Posts Tagged ‘Strategy’

CARVER: Criticality Explained

December 6, 2010

CARVER: Criticality Explained

CRITICALITY

Criticality means overall target value. Overall target value is determined based on a targets importance to a system, sub-system, complex and the overall ability, if the potential target is left intact, for it to perform its intended function.  This is the primary consideration in targeting because the potential target, having this value (Criticality) strongly reflected in a strategic or tactical decision, will greatly enhance the chances of mission accomplishment. A target is critical when its destruction or damage (or protection/development depending on the framing and perspective of the matrix) has a significant impact on military, political, or economic operations. In total, a target is given an advanced level of Criticality when it’s destruction interrupts or eliminates the targets ability to perform it’s necessary functions hence enhancing the likelihood of mission success.

Targets within a system must be considered in relation to other elements of that target system. An example might be if strategically, Bulk Electric Power is to be targeted, then the generation of this power (power plants) would be a target-able element within that system and further the subsystem, for example “Turbine/Generator”, would also need to be considered.  All of the components in relation to the system as a whole must be taken into consideration.

The value of a target will change as the situation develops, requiring the use of time-sensitive methods which respond to the evolution of situations. For example, when one has few locomotives, railroad bridges may be less critical as targets; however, safeguarding bridges may be critical to maneuvering conventional forces, which require the use of such bridges.  Another example would be something involving an organization, business or government agency whose entire communicative network is contingent upon the properly functioning system of a third party host, for example: AT&T.  When the third party host is compromised successfully via online assault or “Hacking”, which AT&T has been more than once[1], the more critical government agency is affected, as communication is now impossible or at the least compromised.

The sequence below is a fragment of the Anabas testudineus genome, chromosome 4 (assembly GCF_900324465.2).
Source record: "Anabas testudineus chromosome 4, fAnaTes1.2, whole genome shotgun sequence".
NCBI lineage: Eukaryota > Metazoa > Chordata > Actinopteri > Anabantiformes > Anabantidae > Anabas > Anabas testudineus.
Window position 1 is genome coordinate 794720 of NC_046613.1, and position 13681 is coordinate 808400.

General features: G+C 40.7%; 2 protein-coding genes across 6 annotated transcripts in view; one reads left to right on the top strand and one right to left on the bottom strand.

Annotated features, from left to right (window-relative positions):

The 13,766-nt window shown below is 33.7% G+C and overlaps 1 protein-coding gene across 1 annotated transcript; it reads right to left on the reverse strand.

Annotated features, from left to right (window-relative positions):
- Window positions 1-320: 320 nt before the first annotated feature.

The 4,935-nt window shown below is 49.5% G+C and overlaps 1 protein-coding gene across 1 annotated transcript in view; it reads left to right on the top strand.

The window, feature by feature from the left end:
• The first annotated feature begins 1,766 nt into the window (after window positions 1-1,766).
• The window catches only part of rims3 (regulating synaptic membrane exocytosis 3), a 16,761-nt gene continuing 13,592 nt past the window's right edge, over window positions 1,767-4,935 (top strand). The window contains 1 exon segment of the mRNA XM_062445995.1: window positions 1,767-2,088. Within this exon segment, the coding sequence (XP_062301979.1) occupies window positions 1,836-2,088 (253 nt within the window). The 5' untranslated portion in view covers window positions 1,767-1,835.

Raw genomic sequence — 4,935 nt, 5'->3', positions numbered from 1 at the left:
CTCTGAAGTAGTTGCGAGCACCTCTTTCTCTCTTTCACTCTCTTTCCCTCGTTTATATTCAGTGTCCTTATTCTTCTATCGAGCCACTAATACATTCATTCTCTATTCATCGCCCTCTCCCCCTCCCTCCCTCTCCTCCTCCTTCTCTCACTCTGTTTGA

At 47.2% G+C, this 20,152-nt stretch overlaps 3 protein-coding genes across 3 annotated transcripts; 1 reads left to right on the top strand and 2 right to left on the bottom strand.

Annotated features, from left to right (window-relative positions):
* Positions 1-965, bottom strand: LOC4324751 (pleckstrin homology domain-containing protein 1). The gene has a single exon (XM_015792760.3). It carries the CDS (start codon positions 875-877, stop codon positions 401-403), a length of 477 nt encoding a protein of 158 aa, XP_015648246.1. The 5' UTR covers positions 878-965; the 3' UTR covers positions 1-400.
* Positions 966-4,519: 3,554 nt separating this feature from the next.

If an organization or institution whose communication is still largely analog (not arguing FOR the use of analog equipment just detailing an example. Obviously Digital communication equipment and imagery is superior) then this is not so critical a component due to what actual “hackers” are capable of achieving against analog systems. However, in more advance economies utilizing digital communications, an assault on those particular systems and a loss of communication, particularly in conjunction with a secondary physical assault on critical infrastructure could be devastating.

Criticality depends on several factors:

  • Time: How rapidly will the impact of the target attack affect operations?
  • Quality: What percentage of output, production, or service will be curtailed by target damage?
  • Surrogates: What will be the effect on the output, production, and service?
  • Relativity: What is the number of targets and their position in the system or complex flow diagram?

Table A-1. Shows how criticality values are assigned within a CARVER matrix.

Table A-1. Assigning criticality values.

CRITERIA

SCALE

Immediate halt in output, production, or service; target cannot function without it 9-10 “Omega”
Halt within 1 day, or 66% curtailment in output, production, or service 7-8  “Alpha”
Halt within 1 week, or 33% curtailment in output, production, or service 5-6 “Bravo”
Halt within 10 days, or 10% curtailment in output, production, or service 3-4  “Charlie”
No significant effect on output, production, or service 1-2 “Delta”

In the Real World: High Criticality targets